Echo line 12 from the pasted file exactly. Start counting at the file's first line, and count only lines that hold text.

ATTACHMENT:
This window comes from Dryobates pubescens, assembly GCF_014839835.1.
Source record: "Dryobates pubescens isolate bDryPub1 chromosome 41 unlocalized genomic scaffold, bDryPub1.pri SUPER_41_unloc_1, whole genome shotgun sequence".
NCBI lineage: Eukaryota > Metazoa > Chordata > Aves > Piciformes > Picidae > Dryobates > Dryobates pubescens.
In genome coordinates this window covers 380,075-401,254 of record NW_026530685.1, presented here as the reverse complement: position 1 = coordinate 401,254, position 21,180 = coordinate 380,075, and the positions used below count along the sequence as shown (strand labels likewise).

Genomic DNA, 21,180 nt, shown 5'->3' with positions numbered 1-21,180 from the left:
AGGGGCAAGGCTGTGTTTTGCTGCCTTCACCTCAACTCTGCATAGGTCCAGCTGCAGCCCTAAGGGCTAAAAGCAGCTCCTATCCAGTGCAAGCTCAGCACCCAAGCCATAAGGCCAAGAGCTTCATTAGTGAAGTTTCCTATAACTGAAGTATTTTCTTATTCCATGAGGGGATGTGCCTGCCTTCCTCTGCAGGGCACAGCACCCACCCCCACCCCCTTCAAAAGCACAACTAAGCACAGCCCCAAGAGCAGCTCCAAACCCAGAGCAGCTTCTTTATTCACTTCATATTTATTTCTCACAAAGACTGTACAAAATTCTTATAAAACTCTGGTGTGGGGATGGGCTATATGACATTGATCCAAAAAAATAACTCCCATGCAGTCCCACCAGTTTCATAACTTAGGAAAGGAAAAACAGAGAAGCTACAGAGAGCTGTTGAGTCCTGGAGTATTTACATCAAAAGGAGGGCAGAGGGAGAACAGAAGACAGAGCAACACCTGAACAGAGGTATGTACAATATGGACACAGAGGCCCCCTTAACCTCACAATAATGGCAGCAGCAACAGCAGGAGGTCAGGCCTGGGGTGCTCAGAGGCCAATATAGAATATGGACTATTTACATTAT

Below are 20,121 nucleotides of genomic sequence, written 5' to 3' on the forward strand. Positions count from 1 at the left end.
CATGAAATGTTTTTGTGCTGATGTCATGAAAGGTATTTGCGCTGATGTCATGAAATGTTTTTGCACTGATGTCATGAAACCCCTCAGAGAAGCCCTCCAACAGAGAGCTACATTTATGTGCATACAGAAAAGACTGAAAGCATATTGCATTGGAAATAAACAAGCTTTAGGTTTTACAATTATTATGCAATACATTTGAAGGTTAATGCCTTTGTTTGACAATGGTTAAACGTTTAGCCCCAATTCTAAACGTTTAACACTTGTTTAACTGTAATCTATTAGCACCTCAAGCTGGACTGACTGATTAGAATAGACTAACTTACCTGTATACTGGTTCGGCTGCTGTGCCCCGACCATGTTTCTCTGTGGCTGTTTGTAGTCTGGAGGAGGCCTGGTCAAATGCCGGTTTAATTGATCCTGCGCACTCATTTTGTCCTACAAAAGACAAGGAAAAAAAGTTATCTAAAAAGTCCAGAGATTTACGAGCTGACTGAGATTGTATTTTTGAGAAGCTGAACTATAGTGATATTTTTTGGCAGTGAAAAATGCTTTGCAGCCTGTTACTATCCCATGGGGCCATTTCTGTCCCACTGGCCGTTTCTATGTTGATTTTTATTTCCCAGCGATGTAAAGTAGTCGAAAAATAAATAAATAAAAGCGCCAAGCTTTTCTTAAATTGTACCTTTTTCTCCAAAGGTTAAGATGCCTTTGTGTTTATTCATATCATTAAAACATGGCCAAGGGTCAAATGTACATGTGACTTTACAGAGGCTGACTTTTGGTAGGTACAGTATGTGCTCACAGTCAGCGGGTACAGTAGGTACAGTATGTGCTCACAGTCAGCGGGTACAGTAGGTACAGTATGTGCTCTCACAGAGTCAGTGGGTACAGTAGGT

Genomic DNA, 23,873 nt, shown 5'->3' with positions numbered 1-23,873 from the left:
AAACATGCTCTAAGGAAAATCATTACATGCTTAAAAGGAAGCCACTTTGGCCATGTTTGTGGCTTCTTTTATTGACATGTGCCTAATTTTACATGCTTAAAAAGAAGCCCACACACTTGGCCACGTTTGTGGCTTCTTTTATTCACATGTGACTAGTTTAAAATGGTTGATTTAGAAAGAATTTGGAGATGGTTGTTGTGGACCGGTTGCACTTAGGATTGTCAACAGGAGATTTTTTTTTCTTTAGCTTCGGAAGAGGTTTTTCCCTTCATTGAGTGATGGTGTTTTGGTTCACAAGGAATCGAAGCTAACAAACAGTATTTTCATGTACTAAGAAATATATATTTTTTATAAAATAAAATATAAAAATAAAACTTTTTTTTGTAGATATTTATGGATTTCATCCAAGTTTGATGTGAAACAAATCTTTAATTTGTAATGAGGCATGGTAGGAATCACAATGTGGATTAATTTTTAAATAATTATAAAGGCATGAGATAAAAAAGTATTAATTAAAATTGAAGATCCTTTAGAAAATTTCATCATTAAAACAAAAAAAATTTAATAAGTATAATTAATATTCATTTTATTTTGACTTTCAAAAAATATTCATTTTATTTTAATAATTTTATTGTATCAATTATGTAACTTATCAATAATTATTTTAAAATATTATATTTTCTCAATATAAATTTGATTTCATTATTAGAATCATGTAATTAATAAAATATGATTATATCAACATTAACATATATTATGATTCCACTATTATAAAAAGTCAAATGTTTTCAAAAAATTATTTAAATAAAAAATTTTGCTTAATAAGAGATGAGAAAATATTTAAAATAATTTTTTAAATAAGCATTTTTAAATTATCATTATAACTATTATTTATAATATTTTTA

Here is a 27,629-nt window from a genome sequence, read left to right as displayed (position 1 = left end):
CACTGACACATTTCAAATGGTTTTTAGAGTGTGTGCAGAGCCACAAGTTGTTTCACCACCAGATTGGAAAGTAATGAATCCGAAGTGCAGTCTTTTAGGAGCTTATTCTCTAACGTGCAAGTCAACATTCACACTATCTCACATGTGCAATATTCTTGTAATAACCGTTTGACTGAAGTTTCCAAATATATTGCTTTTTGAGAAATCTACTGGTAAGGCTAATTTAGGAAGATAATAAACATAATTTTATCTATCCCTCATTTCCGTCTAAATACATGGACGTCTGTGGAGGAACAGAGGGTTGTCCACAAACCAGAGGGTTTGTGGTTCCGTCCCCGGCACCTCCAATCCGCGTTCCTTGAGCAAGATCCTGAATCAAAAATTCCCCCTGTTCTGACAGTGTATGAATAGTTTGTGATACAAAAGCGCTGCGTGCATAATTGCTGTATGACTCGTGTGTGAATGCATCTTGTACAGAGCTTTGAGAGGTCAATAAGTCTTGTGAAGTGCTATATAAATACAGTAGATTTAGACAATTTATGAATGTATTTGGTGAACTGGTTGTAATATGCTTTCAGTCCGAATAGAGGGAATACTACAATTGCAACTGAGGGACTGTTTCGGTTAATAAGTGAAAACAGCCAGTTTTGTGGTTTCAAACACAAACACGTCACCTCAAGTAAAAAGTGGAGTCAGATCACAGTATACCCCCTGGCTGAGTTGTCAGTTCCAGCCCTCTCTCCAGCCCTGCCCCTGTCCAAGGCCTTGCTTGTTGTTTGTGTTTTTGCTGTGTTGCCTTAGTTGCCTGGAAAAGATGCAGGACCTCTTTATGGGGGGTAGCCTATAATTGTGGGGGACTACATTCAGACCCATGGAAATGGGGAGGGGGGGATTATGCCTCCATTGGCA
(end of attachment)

CACTGACACATTTCAAATGGTTTTTAGAGTGTGTGCAGAGCCACAAGTTGTTTCACCACCAGATTGGAAAGTAATGAATCCGAAGTGCAGTCTTTTAGGAGCTTATTCTCTAACGTGCAAGTCAACATTCACACTATCTCACATGTGCAATATTCTTGTAATAACCGTTTGACTGAAGTTTCCAAATATATTGCTTTTTGAGAAATCTACTGGTAAGGCTAATTTAGGAAGATAATAAACATAATTTTATCTATCCCTCATTTCCGTCTAAATACATGGACGTCTGTGGAGGAACAGAGGGTTGTCCACAAACCAGAGGGTTTGTGGTTCCGTCCCCGGCACCTCCAATCCGCGTTCCTTGAGCAAGATCCTGAATCAAAAATTCCCCCTGTTCTGACAGTGTATGAATAGTTTGTGATACAAAAGCGCTGCGTGCATAATTGCTGTATGACTCGTGTGTGAATGCATCTTGTACAGAGCTTTGAGAGGTCAATAAGTCTTGTGAAGTGCTATATAAATACAGTAGATTTAGACAATTTATGAATGTATTTGGTGAACTGGTTGTAATATGCTTTCAGTCCGAATAGAGGGAATACTACAATTGCAACTGAGGGACTGTTTCGGTTAATAAGTGAAAACAGCCAGTTTTGTGGTTTCAAACACAAACACGTCACCTCAAGTAAAAAGTGGAGTCAGATCACAGTATACCCCCTGGCTGAGTTGTCAGTTCCAGCCCTCTCTCCAGCCCTGCCCCTGTCCAAGGCCTTGCTTGTTGTTTGTGTTTTTGCTGTGTTGCCTTAGTTGCCTGGAAAAGATGCAGGACCTCTTTATGGGGGGTAGCCTATAATTGTGGGGGACTACATTCAGACCCATGGAAATGGGGAGGGGGGGATTATGCCTCCATTGGCA